What was a city-state in Ancient Greece?

 Imagine that the city you live in is its own country. It has its own king, queen, or other leader.
It has its own laws. It has its own traditions and ways of doing things that might be quite a bit different from the city down the road or on the other side of the mountain.  Your city might trade with nearby towns and cities and form alliances with them, or your city might go to war with its neighbors from time to time.

That’s a city-state.

A city-state is a city that is also its own little country or nation.

Some examples of ancient Greek city-states include Athens, Sparta, Corinth, and Thebes.

The Greek city-states were independent of each other. They were separated by mountains and water. This made it harder for them to interact, at least early on, and so they had different ideas about how to live, how to rule themselves, etc.

The Greek city-states’ differences led to rivalries and even wars. Those between Athens and Sparta are the most famous.

They did all speak Greek, though, and they also shared the ancient Greek religion. When foreign governments, such as the Persians, tried to interfere or conquer the Greeks, the city-states usually came together.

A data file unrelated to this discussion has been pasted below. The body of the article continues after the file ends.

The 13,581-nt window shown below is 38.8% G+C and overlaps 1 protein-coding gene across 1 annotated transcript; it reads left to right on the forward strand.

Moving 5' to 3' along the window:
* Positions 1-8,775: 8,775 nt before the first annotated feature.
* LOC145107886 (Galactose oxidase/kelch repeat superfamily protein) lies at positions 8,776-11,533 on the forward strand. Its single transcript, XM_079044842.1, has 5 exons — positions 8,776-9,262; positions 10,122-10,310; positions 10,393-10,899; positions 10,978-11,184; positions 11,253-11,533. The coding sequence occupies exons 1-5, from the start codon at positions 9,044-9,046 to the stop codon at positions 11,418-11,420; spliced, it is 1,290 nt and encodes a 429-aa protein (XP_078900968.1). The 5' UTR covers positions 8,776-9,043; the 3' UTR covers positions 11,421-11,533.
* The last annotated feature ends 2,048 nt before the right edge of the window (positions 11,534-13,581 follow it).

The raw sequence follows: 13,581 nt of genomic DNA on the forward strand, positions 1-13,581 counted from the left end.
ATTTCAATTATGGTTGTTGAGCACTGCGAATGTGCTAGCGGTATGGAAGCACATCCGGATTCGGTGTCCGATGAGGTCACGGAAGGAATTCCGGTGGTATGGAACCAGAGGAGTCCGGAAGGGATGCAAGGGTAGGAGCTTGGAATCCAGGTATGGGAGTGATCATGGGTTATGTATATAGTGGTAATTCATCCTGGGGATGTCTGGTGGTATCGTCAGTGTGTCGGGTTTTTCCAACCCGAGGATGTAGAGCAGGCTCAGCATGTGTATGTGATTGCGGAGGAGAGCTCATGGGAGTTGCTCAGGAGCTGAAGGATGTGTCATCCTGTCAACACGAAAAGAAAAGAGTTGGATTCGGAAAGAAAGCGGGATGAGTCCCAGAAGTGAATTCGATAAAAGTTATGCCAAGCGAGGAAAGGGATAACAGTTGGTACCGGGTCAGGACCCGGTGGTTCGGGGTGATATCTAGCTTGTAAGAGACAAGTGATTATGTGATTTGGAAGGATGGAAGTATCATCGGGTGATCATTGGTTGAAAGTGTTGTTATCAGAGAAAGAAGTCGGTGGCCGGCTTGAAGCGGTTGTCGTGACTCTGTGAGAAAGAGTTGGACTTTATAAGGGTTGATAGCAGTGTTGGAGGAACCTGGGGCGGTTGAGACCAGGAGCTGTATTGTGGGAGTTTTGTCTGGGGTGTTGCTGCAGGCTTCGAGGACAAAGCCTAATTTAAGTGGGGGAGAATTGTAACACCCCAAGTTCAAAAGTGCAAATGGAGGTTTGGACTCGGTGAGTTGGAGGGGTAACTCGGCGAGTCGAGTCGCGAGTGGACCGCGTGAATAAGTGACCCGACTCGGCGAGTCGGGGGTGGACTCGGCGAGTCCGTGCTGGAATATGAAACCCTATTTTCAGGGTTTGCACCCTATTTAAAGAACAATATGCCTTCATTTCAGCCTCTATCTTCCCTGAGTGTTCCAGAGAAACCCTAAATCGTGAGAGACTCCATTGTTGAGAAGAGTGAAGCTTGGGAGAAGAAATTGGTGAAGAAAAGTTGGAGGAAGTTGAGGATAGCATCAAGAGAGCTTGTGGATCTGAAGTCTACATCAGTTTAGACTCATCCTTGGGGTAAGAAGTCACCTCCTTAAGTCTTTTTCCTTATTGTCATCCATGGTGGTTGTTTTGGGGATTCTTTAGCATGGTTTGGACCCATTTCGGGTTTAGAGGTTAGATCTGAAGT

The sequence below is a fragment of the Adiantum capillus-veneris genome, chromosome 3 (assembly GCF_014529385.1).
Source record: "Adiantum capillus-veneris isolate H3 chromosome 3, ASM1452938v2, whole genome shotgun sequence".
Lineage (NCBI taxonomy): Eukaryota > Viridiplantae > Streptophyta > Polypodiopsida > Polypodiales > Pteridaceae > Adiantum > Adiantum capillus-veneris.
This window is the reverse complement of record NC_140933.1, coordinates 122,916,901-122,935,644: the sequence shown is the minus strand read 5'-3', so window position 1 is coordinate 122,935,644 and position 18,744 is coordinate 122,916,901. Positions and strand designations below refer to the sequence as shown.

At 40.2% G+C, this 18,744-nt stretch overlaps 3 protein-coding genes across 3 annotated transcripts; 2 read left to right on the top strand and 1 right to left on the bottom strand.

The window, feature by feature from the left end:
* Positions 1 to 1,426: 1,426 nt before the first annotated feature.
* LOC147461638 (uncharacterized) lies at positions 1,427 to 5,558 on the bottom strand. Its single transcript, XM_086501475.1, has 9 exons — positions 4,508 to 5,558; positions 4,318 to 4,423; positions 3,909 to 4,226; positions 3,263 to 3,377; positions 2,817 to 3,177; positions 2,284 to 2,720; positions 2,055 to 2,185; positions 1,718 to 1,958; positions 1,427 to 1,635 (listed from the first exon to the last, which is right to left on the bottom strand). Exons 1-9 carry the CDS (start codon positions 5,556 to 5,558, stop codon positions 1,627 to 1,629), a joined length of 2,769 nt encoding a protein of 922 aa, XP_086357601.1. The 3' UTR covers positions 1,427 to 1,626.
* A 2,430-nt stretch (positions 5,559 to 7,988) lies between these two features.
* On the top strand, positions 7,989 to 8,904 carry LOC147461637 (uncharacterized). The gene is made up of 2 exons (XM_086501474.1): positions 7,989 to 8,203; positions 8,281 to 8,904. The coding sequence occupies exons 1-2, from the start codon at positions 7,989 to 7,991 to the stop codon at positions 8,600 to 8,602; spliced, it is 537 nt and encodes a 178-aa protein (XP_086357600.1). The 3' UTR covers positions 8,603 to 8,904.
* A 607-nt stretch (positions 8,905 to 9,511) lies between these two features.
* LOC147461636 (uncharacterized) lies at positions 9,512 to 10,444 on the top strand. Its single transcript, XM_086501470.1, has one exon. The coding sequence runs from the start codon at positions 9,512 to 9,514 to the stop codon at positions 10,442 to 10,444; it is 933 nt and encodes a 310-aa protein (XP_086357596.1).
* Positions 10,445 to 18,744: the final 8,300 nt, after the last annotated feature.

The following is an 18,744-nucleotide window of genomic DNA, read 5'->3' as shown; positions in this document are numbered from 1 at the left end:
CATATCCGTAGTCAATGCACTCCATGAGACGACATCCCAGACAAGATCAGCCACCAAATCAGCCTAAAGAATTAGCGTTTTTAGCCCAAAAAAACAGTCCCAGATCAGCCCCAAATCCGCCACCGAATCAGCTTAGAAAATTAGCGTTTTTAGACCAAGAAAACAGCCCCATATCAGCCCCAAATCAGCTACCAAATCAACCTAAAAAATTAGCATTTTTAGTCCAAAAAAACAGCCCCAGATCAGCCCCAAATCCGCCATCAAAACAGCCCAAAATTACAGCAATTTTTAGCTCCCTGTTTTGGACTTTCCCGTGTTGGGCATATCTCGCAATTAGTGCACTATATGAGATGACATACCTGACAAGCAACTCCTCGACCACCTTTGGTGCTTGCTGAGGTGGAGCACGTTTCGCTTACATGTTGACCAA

It’s a bit like a family. Brothers and sisters have arguments, rivalries, maybe even a fight or two, but when it’s most important, families usually come together.

City-states aren’t very common today. Vatican City is one example of a modern city-state.

Nation-states are much more common now.  The Unites States is a nation-state. We are a group of cities united by one overall government in Washington.

 Ancient Egypt was a nation-state too, probably the very first one.

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